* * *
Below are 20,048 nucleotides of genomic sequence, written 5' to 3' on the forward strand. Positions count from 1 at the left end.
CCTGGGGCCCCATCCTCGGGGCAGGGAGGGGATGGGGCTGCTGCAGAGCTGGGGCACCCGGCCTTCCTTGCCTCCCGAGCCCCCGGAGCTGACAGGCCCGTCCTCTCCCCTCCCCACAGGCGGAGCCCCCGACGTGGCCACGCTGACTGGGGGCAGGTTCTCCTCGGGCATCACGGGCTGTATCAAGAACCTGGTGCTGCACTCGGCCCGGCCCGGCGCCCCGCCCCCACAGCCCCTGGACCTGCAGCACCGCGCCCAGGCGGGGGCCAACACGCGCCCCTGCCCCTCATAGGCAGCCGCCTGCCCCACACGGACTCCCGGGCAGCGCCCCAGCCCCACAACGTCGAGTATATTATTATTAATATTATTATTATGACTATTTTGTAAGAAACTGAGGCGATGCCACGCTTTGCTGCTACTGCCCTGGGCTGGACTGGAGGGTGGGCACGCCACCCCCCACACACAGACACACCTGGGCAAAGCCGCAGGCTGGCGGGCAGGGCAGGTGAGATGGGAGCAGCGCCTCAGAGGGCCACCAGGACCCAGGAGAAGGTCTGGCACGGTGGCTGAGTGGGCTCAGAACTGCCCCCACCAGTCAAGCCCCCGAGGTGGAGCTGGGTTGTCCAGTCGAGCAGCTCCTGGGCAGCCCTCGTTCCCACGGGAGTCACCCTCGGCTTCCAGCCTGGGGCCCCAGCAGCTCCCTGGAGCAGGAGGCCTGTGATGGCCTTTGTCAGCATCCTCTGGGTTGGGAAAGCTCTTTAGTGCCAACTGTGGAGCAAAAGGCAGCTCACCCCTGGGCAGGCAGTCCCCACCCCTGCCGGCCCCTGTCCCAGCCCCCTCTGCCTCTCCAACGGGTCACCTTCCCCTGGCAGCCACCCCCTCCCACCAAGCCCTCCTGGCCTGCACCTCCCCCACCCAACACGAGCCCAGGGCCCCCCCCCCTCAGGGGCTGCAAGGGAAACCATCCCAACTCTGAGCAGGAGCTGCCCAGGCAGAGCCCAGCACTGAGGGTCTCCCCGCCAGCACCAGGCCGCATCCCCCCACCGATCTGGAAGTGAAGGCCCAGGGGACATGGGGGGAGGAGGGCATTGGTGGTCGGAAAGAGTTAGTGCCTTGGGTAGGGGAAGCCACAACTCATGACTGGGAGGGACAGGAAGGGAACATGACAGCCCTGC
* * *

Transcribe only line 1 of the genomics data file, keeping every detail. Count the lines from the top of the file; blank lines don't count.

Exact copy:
Below are 20,048 nucleotides of genomic sequence, written 5' to 3' on the forward strand. Positions count from 1 at the left end.